The American colonies declared themselves independent in 1776 and William abandoned his career as an Englishman to become a commercial agent for Congress in French ports. In the courts of Spain, France and Germany, William and his brother Arthur attempted to establish European support for the American cause and laid considerable groundwork for Benjamin Franklin's arrival in 1776 to conclude negotiations with France for the Treaty of Alliance. The treaty resulted in an immediate war between France and England and France's subsequent support to America provided supplies and troops for an American victory in the Revolutionary War.


Tall, thin and aristocratic, Richard was a born orator. He used his hand, always wrapped in black silk due to a hunting accident, to emphasize the cadences in his remarkably musical voice. His oratory was legendary.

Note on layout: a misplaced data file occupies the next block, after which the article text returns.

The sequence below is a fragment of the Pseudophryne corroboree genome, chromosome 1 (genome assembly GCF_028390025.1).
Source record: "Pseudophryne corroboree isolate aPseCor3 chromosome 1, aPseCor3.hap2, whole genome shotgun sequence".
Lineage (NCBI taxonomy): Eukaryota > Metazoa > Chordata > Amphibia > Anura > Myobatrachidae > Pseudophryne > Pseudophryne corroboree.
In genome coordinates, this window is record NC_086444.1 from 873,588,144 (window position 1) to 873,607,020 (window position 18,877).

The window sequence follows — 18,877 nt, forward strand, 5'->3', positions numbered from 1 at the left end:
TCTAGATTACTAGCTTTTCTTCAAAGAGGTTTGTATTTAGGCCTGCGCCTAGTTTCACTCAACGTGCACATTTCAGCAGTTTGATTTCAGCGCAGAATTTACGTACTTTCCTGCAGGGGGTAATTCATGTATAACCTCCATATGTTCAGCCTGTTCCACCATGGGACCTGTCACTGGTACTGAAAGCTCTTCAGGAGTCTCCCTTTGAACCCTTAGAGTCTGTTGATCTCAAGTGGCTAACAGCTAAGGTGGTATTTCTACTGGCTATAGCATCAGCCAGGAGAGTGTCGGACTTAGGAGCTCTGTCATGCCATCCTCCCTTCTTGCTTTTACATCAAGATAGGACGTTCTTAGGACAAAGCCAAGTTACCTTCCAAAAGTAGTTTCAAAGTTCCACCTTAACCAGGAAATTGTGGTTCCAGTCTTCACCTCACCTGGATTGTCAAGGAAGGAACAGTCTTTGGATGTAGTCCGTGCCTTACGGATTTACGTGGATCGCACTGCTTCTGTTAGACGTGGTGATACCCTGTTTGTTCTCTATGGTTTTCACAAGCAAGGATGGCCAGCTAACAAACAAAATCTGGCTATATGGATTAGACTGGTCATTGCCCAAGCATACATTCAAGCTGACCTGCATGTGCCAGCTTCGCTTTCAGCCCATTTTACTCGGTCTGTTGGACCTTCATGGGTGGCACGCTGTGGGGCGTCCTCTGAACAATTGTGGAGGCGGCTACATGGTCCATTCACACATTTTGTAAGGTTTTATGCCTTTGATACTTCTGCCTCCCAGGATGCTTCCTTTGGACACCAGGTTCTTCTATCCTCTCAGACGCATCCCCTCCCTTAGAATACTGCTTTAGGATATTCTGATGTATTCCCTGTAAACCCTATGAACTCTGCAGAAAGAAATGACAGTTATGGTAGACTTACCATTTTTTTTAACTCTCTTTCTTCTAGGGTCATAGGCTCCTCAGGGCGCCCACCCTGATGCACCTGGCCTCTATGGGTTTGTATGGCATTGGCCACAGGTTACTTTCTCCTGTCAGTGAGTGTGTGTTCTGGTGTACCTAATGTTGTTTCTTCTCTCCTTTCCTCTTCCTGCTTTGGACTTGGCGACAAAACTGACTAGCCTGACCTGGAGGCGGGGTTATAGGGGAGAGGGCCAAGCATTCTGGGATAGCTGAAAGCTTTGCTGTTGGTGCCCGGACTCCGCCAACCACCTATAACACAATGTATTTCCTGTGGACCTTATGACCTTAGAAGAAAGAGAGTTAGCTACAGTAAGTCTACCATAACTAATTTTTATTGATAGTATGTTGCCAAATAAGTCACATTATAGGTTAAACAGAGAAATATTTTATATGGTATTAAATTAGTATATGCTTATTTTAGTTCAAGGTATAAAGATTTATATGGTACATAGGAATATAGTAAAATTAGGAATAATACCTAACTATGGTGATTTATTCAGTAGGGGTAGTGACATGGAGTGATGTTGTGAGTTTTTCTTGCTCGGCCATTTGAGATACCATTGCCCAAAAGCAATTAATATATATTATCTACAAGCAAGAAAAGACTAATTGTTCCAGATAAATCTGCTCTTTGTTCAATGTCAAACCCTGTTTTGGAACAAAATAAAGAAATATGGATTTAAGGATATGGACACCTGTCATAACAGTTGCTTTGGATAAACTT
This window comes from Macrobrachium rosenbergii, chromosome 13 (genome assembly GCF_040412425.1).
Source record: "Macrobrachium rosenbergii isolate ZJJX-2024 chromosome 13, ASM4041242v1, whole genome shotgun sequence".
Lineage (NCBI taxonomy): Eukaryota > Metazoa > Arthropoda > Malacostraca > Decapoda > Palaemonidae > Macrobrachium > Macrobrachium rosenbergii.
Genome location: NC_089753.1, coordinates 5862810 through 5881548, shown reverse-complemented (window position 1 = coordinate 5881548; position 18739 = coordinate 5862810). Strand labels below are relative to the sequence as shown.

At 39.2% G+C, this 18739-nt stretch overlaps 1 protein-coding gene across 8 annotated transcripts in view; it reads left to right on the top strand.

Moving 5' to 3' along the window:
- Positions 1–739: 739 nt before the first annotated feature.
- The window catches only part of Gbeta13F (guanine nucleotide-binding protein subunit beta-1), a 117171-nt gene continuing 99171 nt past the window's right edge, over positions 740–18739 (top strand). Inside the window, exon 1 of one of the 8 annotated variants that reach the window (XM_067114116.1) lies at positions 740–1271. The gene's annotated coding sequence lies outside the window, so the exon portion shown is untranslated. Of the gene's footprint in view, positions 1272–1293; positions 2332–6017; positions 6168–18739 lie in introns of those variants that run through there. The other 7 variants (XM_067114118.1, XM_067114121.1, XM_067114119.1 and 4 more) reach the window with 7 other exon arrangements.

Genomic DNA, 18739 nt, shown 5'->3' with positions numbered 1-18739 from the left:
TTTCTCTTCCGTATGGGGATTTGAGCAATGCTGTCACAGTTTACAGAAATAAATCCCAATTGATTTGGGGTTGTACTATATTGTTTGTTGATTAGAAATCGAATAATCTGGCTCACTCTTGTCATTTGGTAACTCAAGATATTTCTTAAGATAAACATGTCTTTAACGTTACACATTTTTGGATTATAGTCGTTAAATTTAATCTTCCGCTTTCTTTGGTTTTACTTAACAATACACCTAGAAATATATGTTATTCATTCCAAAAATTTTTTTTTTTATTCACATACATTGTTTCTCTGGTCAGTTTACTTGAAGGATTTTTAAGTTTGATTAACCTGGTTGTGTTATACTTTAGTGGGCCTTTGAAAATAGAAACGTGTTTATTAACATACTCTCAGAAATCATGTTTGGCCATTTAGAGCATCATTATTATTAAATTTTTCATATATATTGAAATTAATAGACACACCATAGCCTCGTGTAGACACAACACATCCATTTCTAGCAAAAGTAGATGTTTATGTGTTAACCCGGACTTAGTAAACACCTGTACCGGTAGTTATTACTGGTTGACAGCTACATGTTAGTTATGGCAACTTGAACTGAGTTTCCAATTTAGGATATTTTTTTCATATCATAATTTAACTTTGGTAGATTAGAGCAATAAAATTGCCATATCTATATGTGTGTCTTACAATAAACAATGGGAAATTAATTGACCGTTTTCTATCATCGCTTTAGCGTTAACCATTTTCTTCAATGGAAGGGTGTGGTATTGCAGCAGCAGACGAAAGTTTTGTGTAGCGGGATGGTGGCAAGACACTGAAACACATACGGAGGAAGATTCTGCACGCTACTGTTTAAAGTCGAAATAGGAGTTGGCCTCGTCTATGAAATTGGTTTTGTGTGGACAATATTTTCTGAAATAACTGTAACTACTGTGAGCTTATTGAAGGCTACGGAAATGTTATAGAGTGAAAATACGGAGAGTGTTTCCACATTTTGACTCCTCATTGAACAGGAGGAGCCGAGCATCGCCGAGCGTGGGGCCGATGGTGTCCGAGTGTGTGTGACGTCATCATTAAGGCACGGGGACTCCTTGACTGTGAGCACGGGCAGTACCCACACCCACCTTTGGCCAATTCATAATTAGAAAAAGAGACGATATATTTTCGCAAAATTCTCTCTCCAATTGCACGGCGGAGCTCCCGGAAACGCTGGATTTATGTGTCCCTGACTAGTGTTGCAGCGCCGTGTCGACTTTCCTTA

Elected to Virginia's House of Burgesses, Richard's first bill boldly proposed "to lay so heavy a duty on the importation of slaves as to put an end to that iniquitous and disgraceful traffic within the colony of Virginia." Africans, he wrote, were "equally entitled to liberty and freedom by the great law of nature." No one in Richard's family ever disagreed with these sentiments. Such words, coming as they did in 1759, have been called "the most extreme anti-slavery statements made before the nineteenth century."

Enforcement of the Stamp Act began in 1765. In response, Richard had led his brothers in rallying 115 men of Westmoreland County at Leedstown on the Rappahannock River, a few miles south of Stratford. All signed the Westmoreland Resolves, co-authored by Richard. The document threatened "danger and disgrace" to anyone who paid the stamp tax. Among the signers were Richard, Francis, William and the four brothers of George Washington. Signing the Westmoreland Resolves was one of the first deliberate acts of sedition against the British Crown and one that placed Richard, his family, and the state of Virginia at the vanguard of the coming revolution.